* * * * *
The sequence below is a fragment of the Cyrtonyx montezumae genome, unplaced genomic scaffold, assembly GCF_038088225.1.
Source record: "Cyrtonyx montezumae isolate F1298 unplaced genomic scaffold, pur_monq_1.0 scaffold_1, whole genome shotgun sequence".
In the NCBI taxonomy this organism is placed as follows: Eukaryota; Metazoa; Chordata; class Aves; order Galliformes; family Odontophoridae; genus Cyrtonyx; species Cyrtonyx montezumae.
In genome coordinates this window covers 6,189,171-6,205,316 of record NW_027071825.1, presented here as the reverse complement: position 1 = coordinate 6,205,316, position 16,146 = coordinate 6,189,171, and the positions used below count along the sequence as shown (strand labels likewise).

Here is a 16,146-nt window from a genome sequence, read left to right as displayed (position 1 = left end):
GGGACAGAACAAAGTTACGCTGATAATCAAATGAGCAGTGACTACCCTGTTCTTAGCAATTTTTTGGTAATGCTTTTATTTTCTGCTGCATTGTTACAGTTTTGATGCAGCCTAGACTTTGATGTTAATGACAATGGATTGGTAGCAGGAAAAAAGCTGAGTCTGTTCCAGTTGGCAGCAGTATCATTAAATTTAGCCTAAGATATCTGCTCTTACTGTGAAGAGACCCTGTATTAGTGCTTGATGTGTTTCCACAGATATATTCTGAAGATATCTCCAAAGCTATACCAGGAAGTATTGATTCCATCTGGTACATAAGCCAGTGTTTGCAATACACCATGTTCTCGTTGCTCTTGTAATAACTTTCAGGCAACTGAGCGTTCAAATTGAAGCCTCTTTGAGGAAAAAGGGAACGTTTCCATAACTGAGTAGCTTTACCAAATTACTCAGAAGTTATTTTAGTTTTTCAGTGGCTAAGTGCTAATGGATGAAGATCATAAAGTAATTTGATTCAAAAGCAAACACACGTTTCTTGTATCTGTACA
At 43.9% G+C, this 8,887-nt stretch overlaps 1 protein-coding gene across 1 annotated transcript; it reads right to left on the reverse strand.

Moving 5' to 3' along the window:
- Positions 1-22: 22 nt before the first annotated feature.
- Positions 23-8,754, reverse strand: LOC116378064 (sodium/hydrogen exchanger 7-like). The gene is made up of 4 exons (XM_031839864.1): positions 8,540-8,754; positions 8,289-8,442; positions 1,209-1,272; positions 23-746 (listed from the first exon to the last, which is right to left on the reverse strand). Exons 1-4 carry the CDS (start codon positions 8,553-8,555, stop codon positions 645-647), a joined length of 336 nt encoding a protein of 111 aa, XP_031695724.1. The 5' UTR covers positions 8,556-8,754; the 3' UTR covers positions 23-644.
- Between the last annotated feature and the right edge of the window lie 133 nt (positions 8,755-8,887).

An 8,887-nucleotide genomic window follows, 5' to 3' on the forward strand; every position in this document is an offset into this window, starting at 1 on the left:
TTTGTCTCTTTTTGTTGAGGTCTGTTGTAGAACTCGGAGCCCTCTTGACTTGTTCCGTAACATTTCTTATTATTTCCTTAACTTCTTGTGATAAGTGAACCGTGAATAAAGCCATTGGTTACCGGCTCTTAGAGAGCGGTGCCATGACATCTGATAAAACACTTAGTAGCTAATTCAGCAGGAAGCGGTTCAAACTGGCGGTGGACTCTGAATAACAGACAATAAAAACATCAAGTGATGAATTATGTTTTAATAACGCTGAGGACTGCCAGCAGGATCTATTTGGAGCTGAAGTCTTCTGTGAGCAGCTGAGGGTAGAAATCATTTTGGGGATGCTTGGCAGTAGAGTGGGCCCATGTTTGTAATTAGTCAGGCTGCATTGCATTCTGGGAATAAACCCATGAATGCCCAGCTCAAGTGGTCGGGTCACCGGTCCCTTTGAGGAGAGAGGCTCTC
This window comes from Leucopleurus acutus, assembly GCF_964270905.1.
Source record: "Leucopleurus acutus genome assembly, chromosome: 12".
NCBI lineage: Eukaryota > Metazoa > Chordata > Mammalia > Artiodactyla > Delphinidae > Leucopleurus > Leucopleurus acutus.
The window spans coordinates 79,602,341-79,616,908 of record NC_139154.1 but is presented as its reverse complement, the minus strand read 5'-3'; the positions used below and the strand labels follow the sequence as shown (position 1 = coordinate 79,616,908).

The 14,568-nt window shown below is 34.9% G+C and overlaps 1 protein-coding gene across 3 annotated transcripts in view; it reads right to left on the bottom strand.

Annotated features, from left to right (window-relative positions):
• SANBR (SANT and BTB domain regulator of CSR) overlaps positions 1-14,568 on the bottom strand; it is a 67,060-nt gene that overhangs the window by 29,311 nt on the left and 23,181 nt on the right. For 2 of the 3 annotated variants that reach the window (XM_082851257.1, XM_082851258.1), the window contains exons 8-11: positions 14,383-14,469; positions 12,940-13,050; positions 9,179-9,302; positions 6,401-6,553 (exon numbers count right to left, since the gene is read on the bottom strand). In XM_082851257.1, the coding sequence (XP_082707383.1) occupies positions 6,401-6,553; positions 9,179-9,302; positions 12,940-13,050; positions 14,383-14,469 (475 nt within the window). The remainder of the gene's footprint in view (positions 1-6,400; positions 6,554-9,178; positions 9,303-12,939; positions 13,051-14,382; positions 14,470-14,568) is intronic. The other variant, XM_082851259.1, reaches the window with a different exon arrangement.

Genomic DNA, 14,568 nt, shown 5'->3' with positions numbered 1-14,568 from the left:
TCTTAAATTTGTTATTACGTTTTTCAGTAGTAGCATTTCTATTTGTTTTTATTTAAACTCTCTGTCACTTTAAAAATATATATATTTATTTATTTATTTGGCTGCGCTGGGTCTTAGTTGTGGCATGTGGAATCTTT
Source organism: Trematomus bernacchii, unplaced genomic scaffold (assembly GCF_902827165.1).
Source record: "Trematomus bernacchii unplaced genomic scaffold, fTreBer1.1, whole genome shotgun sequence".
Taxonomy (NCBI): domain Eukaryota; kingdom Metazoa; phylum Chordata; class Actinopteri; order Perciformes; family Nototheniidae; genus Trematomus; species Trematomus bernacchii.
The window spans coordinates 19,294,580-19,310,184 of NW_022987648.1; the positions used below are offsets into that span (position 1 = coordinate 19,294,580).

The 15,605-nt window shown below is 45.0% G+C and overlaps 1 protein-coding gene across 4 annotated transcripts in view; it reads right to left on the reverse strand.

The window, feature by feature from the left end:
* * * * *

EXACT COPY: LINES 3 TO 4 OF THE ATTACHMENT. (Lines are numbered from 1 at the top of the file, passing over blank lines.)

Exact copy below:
In the NCBI taxonomy this organism is placed as follows: Eukaryota; Metazoa; Chordata; class Aves; order Galliformes; family Odontophoridae; genus Cyrtonyx; species Cyrtonyx montezumae.
In genome coordinates this window covers 6,189,171-6,205,316 of record NW_027071825.1, presented here as the reverse complement: position 1 = coordinate 6,205,316, position 16,146 = coordinate 6,189,171, and the positions used below count along the sequence as shown (strand labels likewise).